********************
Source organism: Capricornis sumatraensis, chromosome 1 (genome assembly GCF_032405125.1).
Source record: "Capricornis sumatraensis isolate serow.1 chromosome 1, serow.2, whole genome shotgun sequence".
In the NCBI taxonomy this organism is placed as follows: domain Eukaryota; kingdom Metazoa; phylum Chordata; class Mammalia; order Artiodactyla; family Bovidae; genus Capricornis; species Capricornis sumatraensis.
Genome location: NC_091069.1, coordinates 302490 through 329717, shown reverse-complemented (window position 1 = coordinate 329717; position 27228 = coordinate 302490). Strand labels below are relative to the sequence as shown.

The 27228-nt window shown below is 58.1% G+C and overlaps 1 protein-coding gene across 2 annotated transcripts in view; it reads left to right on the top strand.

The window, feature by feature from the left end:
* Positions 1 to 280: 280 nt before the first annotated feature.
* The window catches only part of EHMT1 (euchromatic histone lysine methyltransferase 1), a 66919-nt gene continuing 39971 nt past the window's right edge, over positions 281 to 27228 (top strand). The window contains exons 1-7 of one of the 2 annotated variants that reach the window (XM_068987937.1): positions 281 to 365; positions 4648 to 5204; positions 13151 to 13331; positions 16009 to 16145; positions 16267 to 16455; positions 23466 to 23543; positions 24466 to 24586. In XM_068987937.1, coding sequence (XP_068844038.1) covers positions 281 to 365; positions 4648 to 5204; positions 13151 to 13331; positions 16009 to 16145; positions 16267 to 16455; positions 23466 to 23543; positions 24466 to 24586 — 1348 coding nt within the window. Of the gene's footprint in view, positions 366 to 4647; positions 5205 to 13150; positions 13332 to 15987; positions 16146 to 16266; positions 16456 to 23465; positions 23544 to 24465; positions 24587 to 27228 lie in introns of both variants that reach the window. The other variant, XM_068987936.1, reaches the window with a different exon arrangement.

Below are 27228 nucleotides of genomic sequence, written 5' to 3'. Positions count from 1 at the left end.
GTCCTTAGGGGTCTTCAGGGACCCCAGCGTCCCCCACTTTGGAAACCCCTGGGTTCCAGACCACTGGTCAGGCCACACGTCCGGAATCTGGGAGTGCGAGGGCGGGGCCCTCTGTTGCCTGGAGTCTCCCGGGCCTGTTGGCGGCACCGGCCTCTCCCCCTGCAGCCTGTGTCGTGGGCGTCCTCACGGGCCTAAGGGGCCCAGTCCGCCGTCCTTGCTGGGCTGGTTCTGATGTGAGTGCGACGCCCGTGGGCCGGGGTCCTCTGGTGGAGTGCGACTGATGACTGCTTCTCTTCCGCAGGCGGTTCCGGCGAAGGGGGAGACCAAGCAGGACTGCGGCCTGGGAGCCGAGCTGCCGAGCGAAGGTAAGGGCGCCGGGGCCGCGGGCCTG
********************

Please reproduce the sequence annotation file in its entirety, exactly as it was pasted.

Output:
Source organism: Capricornis sumatraensis, chromosome 1 (genome assembly GCF_032405125.1).
Source record: "Capricornis sumatraensis isolate serow.1 chromosome 1, serow.2, whole genome shotgun sequence".
In the NCBI taxonomy this organism is placed as follows: domain Eukaryota; kingdom Metazoa; phylum Chordata; class Mammalia; order Artiodactyla; family Bovidae; genus Capricornis; species Capricornis sumatraensis.
Genome location: NC_091069.1, coordinates 302490 through 329717, shown reverse-complemented (window position 1 = coordinate 329717; position 27228 = coordinate 302490). Strand labels below are relative to the sequence as shown.

The 27228-nt window shown below is 58.1% G+C and overlaps 1 protein-coding gene across 2 annotated transcripts in view; it reads left to right on the top strand.

The window, feature by feature from the left end:
* Positions 1 to 280: 280 nt before the first annotated feature.
* The window catches only part of EHMT1 (euchromatic histone lysine methyltransferase 1), a 66919-nt gene continuing 39971 nt past the window's right edge, over positions 281 to 27228 (top strand). The window contains exons 1-7 of one of the 2 annotated variants that reach the window (XM_068987937.1): positions 281 to 365; positions 4648 to 5204; positions 13151 to 13331; positions 16009 to 16145; positions 16267 to 16455; positions 23466 to 23543; positions 24466 to 24586. In XM_068987937.1, coding sequence (XP_068844038.1) covers positions 281 to 365; positions 4648 to 5204; positions 13151 to 13331; positions 16009 to 16145; positions 16267 to 16455; positions 23466 to 23543; positions 24466 to 24586 — 1348 coding nt within the window. Of the gene's footprint in view, positions 366 to 4647; positions 5205 to 13150; positions 13332 to 15987; positions 16146 to 16266; positions 16456 to 23465; positions 23544 to 24465; positions 24587 to 27228 lie in introns of both variants that reach the window. The other variant, XM_068987936.1, reaches the window with a different exon arrangement.

Below are 27228 nucleotides of genomic sequence, written 5' to 3'. Positions count from 1 at the left end.
GTCCTTAGGGGTCTTCAGGGACCCCAGCGTCCCCCACTTTGGAAACCCCTGGGTTCCAGACCACTGGTCAGGCCACACGTCCGGAATCTGGGAGTGCGAGGGCGGGGCCCTCTGTTGCCTGGAGTCTCCCGGGCCTGTTGGCGGCACCGGCCTCTCCCCCTGCAGCCTGTGTCGTGGGCGTCCTCACGGGCCTAAGGGGCCCAGTCCGCCGTCCTTGCTGGGCTGGTTCTGATGTGAGTGCGACGCCCGTGGGCCGGGGTCCTCTGGTGGAGTGCGACTGATGACTGCTTCTCTTCCGCAGGCGGTTCCGGCGAAGGGGGAGACCAAGCAGGACTGCGGCCTGGGAGCCGAGCTGCCGAGCGAAGGTAAGGGCGCCGGGGCCGCGGGCCTG